You don’t have to be better than your opponent to pressure him.
1. Attack wisely. If you don’t have the most powerful strokes or precise approach shots, don’t worry. The next best thing to putting opponents in a terrible position is to put them in a seemingly good position that’s actually quite difficult. One way to do it is by approaching down the middle. This forces your opponents to create angles on passing shots; if they miss a few, they’ll begin to feel the heat. You can also try short, angled slice approaches, to see if your opponent is good at moving forward. The chip-and charge serve return is a great pressure tool. Few people expect to see it, so the element of surprise should make up for any deficiencies in your stroke.
2. Serve for percentage. If you want to pressure a superior opponent, you must get a high percentage of first serves in. I like to see 65 percent, maybe more. If this means that you have to take something off your first serve, then so be it. Let your opponent feast on too many second serves and you’ll be the one feeling the pressure.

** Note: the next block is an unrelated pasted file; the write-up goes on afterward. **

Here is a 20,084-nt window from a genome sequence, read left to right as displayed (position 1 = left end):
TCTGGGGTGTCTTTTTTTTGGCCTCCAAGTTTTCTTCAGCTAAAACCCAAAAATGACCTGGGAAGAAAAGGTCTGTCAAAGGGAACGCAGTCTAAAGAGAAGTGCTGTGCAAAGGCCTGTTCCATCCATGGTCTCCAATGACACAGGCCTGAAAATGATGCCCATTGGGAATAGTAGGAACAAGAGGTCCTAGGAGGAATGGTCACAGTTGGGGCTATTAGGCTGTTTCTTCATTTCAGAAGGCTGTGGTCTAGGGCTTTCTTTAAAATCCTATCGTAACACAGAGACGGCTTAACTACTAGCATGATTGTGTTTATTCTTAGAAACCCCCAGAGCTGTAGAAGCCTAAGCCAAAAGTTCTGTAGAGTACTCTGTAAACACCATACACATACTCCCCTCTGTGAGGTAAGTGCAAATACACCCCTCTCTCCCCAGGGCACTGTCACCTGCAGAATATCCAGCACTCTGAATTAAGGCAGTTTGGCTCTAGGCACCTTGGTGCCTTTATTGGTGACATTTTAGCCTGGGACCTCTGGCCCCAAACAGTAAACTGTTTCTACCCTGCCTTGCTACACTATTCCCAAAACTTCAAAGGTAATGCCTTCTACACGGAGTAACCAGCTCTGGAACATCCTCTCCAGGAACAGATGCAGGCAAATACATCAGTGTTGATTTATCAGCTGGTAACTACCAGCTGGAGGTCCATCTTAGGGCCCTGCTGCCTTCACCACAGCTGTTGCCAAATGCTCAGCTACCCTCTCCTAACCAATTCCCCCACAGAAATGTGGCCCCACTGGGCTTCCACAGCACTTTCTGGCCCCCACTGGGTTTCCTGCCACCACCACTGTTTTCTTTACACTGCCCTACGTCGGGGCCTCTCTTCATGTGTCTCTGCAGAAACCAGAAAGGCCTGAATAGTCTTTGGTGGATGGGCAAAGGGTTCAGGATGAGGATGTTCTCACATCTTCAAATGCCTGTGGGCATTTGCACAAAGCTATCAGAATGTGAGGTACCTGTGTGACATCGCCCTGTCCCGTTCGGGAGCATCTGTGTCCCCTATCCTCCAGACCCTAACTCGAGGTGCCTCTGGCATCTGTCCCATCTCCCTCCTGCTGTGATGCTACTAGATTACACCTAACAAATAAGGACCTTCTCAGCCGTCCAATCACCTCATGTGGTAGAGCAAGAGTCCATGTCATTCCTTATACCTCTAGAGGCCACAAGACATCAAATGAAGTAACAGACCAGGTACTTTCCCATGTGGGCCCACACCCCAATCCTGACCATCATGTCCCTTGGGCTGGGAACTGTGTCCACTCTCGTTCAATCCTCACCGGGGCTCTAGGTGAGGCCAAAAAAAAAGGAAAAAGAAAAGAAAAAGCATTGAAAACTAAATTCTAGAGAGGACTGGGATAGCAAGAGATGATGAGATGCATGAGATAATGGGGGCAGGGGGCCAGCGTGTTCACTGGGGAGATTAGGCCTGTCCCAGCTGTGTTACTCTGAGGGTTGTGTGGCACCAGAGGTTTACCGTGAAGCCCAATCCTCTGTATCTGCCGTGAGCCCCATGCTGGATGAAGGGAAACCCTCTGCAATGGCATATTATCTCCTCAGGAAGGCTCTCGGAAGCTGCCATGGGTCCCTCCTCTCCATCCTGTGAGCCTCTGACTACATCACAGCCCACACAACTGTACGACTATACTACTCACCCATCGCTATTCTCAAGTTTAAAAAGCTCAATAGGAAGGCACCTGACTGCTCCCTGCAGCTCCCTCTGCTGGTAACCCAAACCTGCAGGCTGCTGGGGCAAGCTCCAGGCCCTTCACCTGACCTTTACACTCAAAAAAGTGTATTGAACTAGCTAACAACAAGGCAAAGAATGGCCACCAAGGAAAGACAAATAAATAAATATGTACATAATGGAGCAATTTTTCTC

3. Use your feet. There’s no better way to make your opponent feel the heat than to get to every shot. Move early and often. Stay on your toes. Even if a ball is well out of reach, chase after it. Your effort will make your opponent tense, even if you don’t have the better strokes.
4. Think spin, not speed. Pace is a great weapon, but it doesn’t really make your opponent feel pressure or get nervous. If you can just blow someone off the court with lots of pace, by all means do it. If you need to make them stress, though, use more spin. Nothing makes a player more nervous than an opponent who hits with a lot of spin and depth. They’ll know that your shots are going to go in every time, land near the baseline and bounce high. That breeds impatience and nerves. If your opponent starts to overhit on tough shots, you’ll be in great shape.
5. Attitude is everything. Most people think it takes superior skills to put pressure on your opponent. Not true. What you need is the right attitude—ask Brad Gilbert. He antagonized opponents with his persistence and confidence. Be aware of your court attitude. Always look your opponent in the eyes. Maintain good posture and try not to look like you’re breathing hard. This has a great impact on how your opponent responds to you.
Nick Bollettieri has trained many collegiate and professional players, including 10 who reached the world No. 1 ranking.
Photo by AP
Originally published in the April 2011 issue of TENNIS.